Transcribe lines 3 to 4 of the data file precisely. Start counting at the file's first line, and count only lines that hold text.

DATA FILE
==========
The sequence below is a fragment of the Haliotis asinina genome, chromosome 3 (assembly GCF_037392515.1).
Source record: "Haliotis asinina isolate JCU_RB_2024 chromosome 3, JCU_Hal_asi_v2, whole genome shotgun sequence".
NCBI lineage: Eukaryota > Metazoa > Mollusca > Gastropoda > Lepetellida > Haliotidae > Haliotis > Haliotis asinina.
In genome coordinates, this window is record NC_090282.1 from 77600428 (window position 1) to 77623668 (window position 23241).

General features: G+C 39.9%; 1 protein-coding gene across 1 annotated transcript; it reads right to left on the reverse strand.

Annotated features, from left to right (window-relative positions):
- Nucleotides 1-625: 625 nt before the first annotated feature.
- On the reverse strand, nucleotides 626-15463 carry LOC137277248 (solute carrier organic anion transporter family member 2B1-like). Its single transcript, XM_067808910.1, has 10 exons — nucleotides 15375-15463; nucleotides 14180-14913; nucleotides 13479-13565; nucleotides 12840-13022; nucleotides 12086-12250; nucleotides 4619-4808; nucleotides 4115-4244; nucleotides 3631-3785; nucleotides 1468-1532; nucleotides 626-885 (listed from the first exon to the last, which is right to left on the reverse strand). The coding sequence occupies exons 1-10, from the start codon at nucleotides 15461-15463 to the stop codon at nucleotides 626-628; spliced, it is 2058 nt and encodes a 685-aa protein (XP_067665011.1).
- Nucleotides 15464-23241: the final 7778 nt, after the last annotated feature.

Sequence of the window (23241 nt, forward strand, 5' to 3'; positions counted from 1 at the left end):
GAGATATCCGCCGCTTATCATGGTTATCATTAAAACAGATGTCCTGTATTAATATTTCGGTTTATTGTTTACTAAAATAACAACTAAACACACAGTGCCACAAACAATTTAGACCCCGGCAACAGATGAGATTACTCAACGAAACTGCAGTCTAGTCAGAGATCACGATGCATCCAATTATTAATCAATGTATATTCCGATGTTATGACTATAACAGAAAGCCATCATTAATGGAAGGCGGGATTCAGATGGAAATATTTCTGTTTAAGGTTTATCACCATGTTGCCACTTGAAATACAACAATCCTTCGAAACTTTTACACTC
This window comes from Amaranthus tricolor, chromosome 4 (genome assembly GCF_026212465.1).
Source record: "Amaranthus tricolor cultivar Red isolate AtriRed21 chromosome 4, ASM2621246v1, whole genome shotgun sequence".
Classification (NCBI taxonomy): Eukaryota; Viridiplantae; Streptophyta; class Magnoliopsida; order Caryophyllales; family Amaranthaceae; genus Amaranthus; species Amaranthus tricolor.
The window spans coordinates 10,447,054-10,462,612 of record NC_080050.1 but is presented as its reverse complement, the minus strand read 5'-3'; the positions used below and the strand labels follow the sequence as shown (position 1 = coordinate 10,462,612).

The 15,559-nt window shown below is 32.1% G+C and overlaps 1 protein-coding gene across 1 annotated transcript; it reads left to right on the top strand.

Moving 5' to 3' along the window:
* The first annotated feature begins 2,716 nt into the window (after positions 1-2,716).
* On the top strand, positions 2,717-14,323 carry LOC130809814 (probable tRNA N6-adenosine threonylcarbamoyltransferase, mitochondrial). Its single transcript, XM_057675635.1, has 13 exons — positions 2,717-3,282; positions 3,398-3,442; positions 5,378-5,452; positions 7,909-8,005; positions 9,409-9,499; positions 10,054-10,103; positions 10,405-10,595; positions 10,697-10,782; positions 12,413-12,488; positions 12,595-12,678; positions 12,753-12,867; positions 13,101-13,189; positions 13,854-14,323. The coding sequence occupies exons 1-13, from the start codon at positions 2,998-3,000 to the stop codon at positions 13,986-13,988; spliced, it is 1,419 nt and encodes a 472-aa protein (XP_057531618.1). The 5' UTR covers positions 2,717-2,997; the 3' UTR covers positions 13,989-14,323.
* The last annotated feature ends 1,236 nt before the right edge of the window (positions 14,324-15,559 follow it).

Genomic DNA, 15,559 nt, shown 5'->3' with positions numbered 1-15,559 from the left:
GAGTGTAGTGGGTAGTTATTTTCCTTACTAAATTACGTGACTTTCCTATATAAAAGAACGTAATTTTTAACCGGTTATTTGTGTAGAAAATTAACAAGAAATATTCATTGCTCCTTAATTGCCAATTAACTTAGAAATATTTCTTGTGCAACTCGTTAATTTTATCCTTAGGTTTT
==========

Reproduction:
NCBI lineage: Eukaryota > Metazoa > Mollusca > Gastropoda > Lepetellida > Haliotidae > Haliotis > Haliotis asinina.
In genome coordinates, this window is record NC_090282.1 from 77600428 (window position 1) to 77623668 (window position 23241).